Right. I mean, you can't really not use induction.

    Here was the prompt I was responding to:

    What does Hume mean in saying that an inference from the observed to the unobserved does not proceed by "reasoning or any process of the understanding?" Does what he shows conflict with anything you ordinarily believe?
    So yeah I was taking a bit more narrow of a view.

  5. #5
    Occasional Member Evan's Avatar
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    Revised essay:

    Prompt: Does the conclusion that no one ever has reason to believe any unobserved matter of fact conflict with common sense or what we all ordinarily believe? If not, why not? If it does conflict, what should be done? What is the proper response?

    There are a few different ways I can think of to respond to the assertion that “no one ever has reason to believe any unobserved matter of fact”. The first would be to dismiss the statement as altogether too obvious. A second response would mimic Edwards – that we don’t commonly use the term reason to mean the same thing as it does in the assertion. The last way I can think of would combine aspects of the first two responses into an evolutionary argument that negates the problem in the first place. I’ll first outline the problem itself, then respond to it in three different ways.

    We know two ways of coming to conclusions: deduction, which makes conclusions that follow from premises, and induction, which makes conclusions that don’t follow from the premises alone. Hume specifically goes after induction – since the conclusions made from induction do not follow from the premises, they are by definition not logically justified. So in order to justify those conclusions, Hume thinks we make an implicit assumption, that past patterns will continue into the future, or put another way, observed patterns will continue whether or not they are observed. For example, if we see a light turn on every time we flip a light switch, and that’s all the information we have, it’s not justified to conclude that the light will turn on the next time we flip the light switch (because that would be an unobserved matter of fact). But if we assume that observed patterns continue even if they’re not observed, and combine it with the information we have about the light turning on every time we flipped the switch in the past, our conclusion that it will turn on the next time is logically justified.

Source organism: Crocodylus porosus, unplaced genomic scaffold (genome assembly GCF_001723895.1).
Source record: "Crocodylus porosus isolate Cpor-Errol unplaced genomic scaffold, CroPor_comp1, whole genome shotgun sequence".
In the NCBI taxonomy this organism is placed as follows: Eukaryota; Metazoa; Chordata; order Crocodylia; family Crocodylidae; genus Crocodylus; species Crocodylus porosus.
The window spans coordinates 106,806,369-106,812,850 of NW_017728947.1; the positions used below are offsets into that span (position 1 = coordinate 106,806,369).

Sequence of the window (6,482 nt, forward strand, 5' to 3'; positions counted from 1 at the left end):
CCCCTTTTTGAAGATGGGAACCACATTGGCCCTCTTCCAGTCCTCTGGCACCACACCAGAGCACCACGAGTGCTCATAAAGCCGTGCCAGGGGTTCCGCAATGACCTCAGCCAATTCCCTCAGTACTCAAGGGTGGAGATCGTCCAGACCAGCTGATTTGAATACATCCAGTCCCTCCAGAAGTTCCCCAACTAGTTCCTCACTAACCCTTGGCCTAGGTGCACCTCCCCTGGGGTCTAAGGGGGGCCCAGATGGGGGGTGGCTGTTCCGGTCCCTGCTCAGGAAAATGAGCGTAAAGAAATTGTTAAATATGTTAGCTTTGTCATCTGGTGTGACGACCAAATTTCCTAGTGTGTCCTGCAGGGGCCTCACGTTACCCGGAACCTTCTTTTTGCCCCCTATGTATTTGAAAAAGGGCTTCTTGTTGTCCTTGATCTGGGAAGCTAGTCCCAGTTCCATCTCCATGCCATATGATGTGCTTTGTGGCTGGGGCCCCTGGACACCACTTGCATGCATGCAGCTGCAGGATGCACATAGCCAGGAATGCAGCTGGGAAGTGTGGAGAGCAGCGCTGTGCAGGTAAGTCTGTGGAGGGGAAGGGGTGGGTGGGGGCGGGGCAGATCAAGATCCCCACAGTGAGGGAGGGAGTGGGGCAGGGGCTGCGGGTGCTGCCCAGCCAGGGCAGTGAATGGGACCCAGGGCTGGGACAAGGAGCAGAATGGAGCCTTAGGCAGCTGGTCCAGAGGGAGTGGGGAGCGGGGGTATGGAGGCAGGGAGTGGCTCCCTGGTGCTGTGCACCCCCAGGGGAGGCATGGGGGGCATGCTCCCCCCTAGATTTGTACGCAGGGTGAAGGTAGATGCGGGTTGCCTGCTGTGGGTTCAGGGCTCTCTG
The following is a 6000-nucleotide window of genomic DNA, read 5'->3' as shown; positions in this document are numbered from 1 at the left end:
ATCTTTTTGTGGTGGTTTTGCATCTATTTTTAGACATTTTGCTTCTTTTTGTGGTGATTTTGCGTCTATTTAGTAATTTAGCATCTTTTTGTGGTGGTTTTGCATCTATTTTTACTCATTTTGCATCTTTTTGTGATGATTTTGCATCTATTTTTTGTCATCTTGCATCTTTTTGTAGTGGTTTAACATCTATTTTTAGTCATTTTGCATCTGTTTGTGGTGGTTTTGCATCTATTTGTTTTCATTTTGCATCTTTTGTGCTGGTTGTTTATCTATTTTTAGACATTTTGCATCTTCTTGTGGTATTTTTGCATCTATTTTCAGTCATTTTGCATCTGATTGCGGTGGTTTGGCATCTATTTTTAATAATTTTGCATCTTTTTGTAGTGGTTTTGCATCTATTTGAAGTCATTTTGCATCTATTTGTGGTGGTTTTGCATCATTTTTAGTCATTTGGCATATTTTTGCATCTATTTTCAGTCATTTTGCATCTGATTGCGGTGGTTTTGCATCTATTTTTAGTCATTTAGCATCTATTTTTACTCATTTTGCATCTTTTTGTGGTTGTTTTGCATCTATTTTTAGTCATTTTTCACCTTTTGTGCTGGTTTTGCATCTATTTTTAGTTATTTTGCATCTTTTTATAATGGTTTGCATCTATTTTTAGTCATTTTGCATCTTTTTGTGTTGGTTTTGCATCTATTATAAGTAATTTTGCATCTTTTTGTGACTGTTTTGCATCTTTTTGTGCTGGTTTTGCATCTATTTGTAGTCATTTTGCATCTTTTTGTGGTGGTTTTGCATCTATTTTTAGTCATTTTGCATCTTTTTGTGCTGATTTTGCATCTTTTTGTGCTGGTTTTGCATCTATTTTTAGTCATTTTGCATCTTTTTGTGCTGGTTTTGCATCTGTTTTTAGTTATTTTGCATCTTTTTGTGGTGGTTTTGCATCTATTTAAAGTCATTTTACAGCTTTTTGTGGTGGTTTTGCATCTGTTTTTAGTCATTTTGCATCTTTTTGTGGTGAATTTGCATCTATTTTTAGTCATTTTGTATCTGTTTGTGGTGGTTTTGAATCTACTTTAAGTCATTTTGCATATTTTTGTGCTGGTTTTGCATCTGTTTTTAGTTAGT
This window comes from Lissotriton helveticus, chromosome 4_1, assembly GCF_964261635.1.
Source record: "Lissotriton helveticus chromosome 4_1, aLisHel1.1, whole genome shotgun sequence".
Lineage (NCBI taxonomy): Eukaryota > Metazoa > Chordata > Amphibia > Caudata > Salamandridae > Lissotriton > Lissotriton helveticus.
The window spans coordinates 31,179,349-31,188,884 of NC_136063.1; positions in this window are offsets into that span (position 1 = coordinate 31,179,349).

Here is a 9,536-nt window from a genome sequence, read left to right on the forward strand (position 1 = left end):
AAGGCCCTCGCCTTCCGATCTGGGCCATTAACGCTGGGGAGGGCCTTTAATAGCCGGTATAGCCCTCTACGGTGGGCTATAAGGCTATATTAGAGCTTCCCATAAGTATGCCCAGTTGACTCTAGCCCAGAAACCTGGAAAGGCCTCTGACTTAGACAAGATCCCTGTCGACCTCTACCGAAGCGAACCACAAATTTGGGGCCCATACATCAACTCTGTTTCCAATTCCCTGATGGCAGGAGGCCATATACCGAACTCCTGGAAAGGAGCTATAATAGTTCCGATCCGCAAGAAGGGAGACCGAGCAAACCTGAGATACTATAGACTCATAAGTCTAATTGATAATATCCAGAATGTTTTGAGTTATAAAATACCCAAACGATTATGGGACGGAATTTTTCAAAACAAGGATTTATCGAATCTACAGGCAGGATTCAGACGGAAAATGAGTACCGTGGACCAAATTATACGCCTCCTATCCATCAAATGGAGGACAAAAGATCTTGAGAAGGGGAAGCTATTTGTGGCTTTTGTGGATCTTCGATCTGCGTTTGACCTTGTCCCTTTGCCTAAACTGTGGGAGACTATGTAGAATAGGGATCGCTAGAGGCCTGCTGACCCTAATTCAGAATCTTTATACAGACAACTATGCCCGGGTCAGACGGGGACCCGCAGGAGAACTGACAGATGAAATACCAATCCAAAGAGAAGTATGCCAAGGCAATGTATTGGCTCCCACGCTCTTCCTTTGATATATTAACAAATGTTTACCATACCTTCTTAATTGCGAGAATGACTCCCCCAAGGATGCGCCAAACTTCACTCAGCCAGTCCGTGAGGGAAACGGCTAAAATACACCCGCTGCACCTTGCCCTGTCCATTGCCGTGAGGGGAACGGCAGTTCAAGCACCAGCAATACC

The problem with making the assumption about continuing patterns is that it’s impossible to justify. The only way to support the assumption is by pointing to patterns that have continued in the past, which is akin to saying “the observed pattern of [observed patterns continuing] will continue whether or not those patterns continue to be observed”. To make this more clear, we’ll assign the name S to the statement “observed patterns continue when they’re not observed”. In order to justify S, we point to observed evidence. But observed evidence alone is not reason to believe unobserved matters of fact unless we assume S. So in justifying S, we need S itself and some extra evidence. In order to justify the S that justifies the first S, we need another S, and so on to infinity. So we’re now at a point where we can’t justify induction (which is analogous to making conclusions about unobserved matters of fact based on observed matters of fact) whatsoever – the observed is by definition not enough to make conclusions about the unobserved (since induction is by definition not logically justified), and the only way to justify the conclusions is S, which is unjustifiable.